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The Polar Express (2004)

The Polar Express: An IMAX 3D Experience,

Journey Beyond Your Imagination

Rating: 8/10

Running Time: 0 minutes

US Certificate: G UK Certificate: U

Whatever your opinions on Robert Zemeckis, you can’t say he’s not ambitious when it comes to animation. His last toon, Who Framed Roger Rabbit, remains one of the most ground-breaking animated movies ever to have hit the big screen. ‘The Polar Express’ might not be quite as good as that one, but it’s every bit as innovative and determined in its bid to push toon technology to new levels.

Based on the classic children’s book by Chris Van Allsberg (who also wrote the novel behind ‘Jumanji’, in case anyone’s interested), it tells the story of a young ‘un who’s having a bit of trouble believing in Santa Claus. He makes his little sister lay out the customary batch of milk and cookies on Christmas Eve, lies awake at night suspecting festive foul play, and has even gone to the effort of compiling a scrap book of clippings he thinks disprove the Jolly One’s very existence. He’s in for a shock, however, when a magical locomotive trundles to a halt outside his front door, and he’s invited to travel up to the North Pole to be shown the true meaning of Chrimbo.

All well and good, you might think, but what’s so special about ‘The Polar Express’ that makes it stand out from every other animated release from down the years? Well, it’s the first flick ever to be brought to life entirely by a technique called “motion capture”. It’s the same procedure used to turn Andy Serkis into Gollum in the Lord of the Rings trilogy, and involves hiring real thesps to act out the story before using state-of-the-art software to turn their performances into animation.

The main thesp in question here is Tom Hanks, who plays six different characters in the film, including our young hero, the train conductor, and a certain rosy-cheeked gentleman in a red suit (who, a little disappointingly, looks as if he’s been on a bit of a diet). Hanks’ performance is difficult to gauge, not only because you can’t actually see the real him, but because there’s just so much else going on on-screen. But the man’s name on the poster instantly lifts the film into the realm of the big-hitters, which will ensure it’s seen by a massive audience, and it’s predominantly for that reason that his presence is a good thing – because it would be a travesty if this film wasn’t seen by as many people as possible. Hanks is big box office, and that’s what a production like this deserves.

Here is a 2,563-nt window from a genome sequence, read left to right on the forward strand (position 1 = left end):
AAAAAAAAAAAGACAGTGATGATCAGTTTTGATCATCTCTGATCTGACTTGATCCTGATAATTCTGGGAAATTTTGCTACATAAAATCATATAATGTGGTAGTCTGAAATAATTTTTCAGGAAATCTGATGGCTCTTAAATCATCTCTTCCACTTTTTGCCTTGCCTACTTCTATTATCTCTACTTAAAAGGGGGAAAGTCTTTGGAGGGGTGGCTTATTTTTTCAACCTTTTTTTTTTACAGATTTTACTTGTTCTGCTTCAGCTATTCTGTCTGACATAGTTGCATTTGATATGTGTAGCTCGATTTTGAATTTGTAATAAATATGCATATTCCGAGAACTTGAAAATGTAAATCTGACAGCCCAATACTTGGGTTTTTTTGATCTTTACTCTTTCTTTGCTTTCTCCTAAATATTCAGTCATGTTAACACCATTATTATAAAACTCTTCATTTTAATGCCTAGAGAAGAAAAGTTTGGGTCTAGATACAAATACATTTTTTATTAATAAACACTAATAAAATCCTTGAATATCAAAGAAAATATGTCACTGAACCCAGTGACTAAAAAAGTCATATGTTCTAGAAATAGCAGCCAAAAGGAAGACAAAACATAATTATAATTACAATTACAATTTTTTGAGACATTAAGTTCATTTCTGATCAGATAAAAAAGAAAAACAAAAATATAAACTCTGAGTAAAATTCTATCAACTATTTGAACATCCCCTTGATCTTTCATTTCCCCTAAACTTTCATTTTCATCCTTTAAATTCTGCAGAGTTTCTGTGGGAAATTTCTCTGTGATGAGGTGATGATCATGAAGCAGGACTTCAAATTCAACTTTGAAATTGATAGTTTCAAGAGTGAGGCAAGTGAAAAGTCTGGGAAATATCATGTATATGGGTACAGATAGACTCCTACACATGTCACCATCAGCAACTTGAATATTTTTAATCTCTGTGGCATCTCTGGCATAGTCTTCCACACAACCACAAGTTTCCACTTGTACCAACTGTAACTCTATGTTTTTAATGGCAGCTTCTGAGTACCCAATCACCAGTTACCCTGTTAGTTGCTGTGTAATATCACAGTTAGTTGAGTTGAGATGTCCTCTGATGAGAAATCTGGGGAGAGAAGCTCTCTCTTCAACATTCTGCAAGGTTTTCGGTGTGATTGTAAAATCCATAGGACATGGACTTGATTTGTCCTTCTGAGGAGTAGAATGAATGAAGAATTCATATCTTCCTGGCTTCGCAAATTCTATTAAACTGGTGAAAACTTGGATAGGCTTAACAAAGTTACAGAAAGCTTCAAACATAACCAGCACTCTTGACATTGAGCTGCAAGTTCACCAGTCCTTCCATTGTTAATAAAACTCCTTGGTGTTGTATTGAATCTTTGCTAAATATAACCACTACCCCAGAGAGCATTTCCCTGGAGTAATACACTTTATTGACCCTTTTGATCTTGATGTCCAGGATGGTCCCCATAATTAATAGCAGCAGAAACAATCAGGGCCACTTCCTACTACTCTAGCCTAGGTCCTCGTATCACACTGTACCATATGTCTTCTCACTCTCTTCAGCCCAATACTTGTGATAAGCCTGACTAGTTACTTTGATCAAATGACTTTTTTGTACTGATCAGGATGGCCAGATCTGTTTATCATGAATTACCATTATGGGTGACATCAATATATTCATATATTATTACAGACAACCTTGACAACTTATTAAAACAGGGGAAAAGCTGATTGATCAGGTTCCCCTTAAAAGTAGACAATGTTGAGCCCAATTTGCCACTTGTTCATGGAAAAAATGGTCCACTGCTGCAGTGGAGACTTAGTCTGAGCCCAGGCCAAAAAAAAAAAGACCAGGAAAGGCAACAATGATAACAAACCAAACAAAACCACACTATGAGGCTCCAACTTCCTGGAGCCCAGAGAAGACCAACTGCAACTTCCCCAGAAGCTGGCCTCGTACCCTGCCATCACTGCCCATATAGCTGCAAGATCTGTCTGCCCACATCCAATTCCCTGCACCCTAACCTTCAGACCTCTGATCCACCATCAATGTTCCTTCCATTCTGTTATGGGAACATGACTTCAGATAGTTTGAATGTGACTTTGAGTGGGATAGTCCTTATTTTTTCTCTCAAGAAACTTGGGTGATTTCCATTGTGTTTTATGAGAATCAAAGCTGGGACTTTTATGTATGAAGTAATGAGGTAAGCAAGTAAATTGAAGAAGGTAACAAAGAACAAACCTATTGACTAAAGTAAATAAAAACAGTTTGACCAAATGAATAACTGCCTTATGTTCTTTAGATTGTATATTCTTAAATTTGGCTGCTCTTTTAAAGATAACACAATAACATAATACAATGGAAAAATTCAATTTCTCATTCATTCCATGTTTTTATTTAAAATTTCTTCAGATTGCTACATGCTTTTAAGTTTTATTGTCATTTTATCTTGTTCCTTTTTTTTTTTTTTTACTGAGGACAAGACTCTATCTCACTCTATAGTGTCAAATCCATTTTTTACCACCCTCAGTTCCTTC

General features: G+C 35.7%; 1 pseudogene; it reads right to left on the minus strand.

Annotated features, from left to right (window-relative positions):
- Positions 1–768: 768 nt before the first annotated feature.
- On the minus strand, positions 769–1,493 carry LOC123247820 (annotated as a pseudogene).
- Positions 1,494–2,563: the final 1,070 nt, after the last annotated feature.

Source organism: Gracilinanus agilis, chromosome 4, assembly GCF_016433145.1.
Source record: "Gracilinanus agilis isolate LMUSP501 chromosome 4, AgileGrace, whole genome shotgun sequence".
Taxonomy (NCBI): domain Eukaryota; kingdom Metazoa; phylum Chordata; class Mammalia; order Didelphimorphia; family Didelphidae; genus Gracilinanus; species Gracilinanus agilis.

It’s not just because of the visuals that I liked ‘The Polar Express’ so much. Zemeckis also manages to tell a wonderful story whilst steering away from making things too schmaltzy and sugary-sweet. Sure, there’s a good bit of festive cheer in there, but on the whole I was surprised at just how dark it is. There’s a scene involving battered old puppets that I found much scarier than a grown man should ever be willing to admit to and, when the North Pole elves make their appearance, I couldn’t help but think how evil their faces looked. I was reminded of The Nightmare Before Christmas, another animated festive spectacular which isn’t afraid to show an eerie side and reaps the benefits.

Using this latest development in screen technology to make a Christmas film was a sly move on the part of Zemeckis and the producers (including Hanks), as it lends the film a timelessness it might not have otherwise enjoyed. After all, it’s guaranteed to become a regular fixture on the festive TV schedules for many years to come. With the marvellous Elf also destined for such a fate, yuletide box-viewing is suddenly starting to look up.

It's Got: A slightly out-of-place song and dance number involving hot chocolate.

It Needs: Someone to teach our young protagonist that he’s not supposed to jump onto trains with strangers.


Eye-popping, exciting, and just a little bit creepy, this has to be the best Chrimbo flick of 2004.